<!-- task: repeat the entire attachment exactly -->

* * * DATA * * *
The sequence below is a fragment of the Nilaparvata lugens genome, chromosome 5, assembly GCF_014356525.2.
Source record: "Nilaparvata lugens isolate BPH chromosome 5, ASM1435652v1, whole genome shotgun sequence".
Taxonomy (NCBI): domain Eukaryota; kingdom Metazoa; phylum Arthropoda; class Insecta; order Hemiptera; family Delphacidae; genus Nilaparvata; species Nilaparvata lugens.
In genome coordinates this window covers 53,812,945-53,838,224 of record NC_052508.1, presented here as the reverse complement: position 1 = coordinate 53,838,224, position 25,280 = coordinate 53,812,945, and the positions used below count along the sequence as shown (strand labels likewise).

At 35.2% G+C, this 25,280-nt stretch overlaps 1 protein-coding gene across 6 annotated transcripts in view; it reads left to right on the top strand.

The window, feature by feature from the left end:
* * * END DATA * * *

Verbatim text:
The sequence below is a fragment of the Nilaparvata lugens genome, chromosome 5, assembly GCF_014356525.2.
Source record: "Nilaparvata lugens isolate BPH chromosome 5, ASM1435652v1, whole genome shotgun sequence".
Taxonomy (NCBI): domain Eukaryota; kingdom Metazoa; phylum Arthropoda; class Insecta; order Hemiptera; family Delphacidae; genus Nilaparvata; species Nilaparvata lugens.
In genome coordinates this window covers 53,812,945-53,838,224 of record NC_052508.1, presented here as the reverse complement: position 1 = coordinate 53,838,224, position 25,280 = coordinate 53,812,945, and the positions used below count along the sequence as shown (strand labels likewise).

At 35.2% G+C, this 25,280-nt stretch overlaps 1 protein-coding gene across 6 annotated transcripts in view; it reads left to right on the top strand.

The window, feature by feature from the left end: